Andy Pollin, the dean of Washington sports radio, said Thursday that his contract at ESPN 980 won’t be renewed, ending his run there a few weeks shy of his 25th-year anniversary.
Pollin and his longtime friend and partner Steve Czaban had reunited as “The Sports Reporters” in May of last year, doing a three-hour afternoon drive program that took advantage of their close relationship and Pollin’s wealth of local knowledge. But his contract was set to expire in February, and he never got any indication that the Daniel Snyder-owned outlet was interested in a new deal. He said he was told after Thursday’s show that it would be his last, keeping him from saying a final goodbye on the air.
“I’m not in any way bitter about this,” he said. “I’m disappointed that it wouldn’t continue. I thought Czabe and I were humming along there in our second run, but it didn’t happen. That’s life.”
The two men had done their “Sports Reporters” show at WTEM for 13 years, until Chris Cooley took Pollin’s place on 980 in the summer of 2013. That eventually led to Pollin getting his own morning show on SportsTalk 570, which he did for about a year and a half. Then came yet another shakeup, with the ill-fated “Man Cave” program taking over morning drive at 980, and ESPN’s “Mike & Mike” bumping Pollin off 570. Pollin thus held his second goodbye show, which seemed to signal his end at Redskins Radio, until the latest shakeup last spring, which reunited Pollin and Czaban on afternoon drives.
Czaban posted a lengthy statement Thursday evening on Twitter, writing that he was “gutted by the decision,” and that “I owe my entire career in sports radio” to Pollin.
“I have no doubt Andy has more chapters to write in his broadcasting and journalism career here in D.C.,” Czaban wrote. “I would hire that guy tomorrow. I’ll miss him tremendously as a sounding board on all things sports, radio — and life.”
These are the days you dread in this business…. pic.twitter.com/6PAkk3RXJT
— Steve Czaban (@czabe) January 20, 2017
Pollin started at Washington’s first sports-radio station in March of 1992, and helped launch WTEM as the station’s original sports director two months later. A veteran of New York’s WFAN, Pollin helped put the new Washington outlet together, making hires and becoming the first local voice on the air after that year’s Indianapolis 500.
He eventually became one of Tony Kornheiser’s foils, which led to time on national ESPN Radio and a weekend show with Mel Kiper Jr. But Pollin probably made his biggest mark locally with his encyclopedic knowledge of Redskins history and his married-couple routine with Czaban. The two even launched an (uncensored) podcast version of their show when it was off the air, and their chemistry wasn’t at all diminished when they finally reunited.
(Full disclosure: I’ve been listening to Andy on the air since I moved here in 1998. And while we often disagreed — especially about the Caps — it’s impossible not to respect his comprehensive knowledge, his passion and his radio skill. He’s also been consistently kind and helpful to me, and I consider him a friend.)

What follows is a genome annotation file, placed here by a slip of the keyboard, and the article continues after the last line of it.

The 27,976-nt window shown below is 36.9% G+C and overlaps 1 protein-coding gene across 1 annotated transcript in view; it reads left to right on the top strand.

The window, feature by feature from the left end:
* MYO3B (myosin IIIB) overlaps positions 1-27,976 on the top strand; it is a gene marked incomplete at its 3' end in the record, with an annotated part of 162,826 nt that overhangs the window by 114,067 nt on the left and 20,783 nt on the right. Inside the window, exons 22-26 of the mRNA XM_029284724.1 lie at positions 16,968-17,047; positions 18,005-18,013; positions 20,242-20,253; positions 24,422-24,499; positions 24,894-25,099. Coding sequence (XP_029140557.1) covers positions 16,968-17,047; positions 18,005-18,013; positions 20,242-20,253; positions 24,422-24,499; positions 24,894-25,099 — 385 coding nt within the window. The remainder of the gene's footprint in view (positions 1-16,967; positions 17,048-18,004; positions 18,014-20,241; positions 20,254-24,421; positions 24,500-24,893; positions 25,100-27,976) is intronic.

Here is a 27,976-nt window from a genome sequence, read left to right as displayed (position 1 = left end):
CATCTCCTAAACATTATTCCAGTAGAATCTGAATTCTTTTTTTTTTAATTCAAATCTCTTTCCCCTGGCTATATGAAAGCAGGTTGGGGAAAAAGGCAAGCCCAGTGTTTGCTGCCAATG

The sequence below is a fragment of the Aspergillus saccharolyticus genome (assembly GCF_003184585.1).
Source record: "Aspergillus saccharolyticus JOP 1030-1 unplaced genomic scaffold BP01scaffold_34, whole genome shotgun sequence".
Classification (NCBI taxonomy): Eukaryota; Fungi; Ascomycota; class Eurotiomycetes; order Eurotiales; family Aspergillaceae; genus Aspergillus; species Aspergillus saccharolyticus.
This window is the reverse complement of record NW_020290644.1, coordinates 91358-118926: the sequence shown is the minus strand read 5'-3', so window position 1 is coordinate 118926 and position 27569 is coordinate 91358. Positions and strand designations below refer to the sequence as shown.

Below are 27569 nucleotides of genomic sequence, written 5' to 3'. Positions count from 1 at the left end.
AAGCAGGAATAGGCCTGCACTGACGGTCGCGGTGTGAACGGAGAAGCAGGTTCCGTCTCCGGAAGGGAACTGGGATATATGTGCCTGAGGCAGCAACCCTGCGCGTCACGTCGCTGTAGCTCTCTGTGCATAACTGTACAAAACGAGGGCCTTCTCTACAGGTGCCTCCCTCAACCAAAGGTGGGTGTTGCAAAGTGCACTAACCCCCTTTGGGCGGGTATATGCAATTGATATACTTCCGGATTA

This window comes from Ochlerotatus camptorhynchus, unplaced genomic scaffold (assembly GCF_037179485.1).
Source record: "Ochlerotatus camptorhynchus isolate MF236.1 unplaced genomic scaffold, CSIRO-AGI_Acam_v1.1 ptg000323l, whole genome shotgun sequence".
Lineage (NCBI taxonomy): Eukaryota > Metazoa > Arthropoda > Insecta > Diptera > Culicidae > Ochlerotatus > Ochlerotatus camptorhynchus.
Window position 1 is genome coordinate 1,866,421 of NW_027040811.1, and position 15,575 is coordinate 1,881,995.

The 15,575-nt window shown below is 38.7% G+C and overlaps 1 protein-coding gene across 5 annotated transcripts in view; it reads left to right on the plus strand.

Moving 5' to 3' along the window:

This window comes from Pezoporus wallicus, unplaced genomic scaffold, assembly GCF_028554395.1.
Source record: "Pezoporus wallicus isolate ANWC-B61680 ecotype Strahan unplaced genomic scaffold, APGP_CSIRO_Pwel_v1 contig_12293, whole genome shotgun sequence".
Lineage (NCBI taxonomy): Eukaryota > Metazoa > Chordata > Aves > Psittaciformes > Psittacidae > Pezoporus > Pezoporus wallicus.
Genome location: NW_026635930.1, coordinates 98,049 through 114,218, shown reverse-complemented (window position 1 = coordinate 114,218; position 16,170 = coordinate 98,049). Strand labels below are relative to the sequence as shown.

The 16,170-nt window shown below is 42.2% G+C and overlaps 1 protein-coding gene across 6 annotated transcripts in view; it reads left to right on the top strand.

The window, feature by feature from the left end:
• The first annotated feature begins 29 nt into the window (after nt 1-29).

Pollin said Thursday that he hopes to continue his local radio career elsewhere — “this is a young man’s game, but there may be a place for me,” he said — but he added several times that he has no regrets.
“It was great — start to finish, it was a great run,” he said. “This is a fact of life in the radio business, and I am incredibly grateful for the opportunity I had to do it under various ownerships and managements. I still have great friends over there, and I hope they’ll do well.”
Czaban declined to comment on what comes next for his program, but he wrote that he will remain on afternoon drive, and that “I hope [listeners] give the show that emerges from this change a fair hearing going forward.”
Meanwhile, D.C. sports radio personalities from both local stations paid tribute to Pollin on Thursday night.
— Chick Hernandez (@CHICKatCSN) January 20, 2017
@andypollin1 Appreciate and respect all that you've done. Amazing run. I'm sure you'll be back somewhere in no time.
— Eric Bickel (@EBJunkies) January 20, 2017
Best of luck to Andy. Quite a ride here. Very tough to do on the air. Airwaves won't be the same without him. https://t.co/uQGsAMRDs8
— John Keim (@john_keim) January 20, 2017
@andypollin1 Even though we never worked together, much respect. Best of luck in all future endeavors.
— John-Paul Flaim (@GlassJoeJP) January 20, 2017
He is a friend, mentor & an unbelievably experienced broadcasting voice. To him, much is owed. I will miss you @andypollin1
— scott linn (@scottlinn980) January 20, 2017
Im not management, but no earthly reason for @andypollin1 dismissal. Great example of how our business has changed, for the worse.
— Steve Buckhantz (@SteveBuckhantz) January 20, 2017
I am an admirer of @andypollin1 I wish him nothing but the best in future endeavors and cannot thank him enough for being an amazing pro
— Bram Weinstein (@RealBramW) January 20, 2017
Congrats on a great run, Andy https://t.co/yk0SwETMkx
— Chris Kinard (@ChrisKinard) January 20, 2017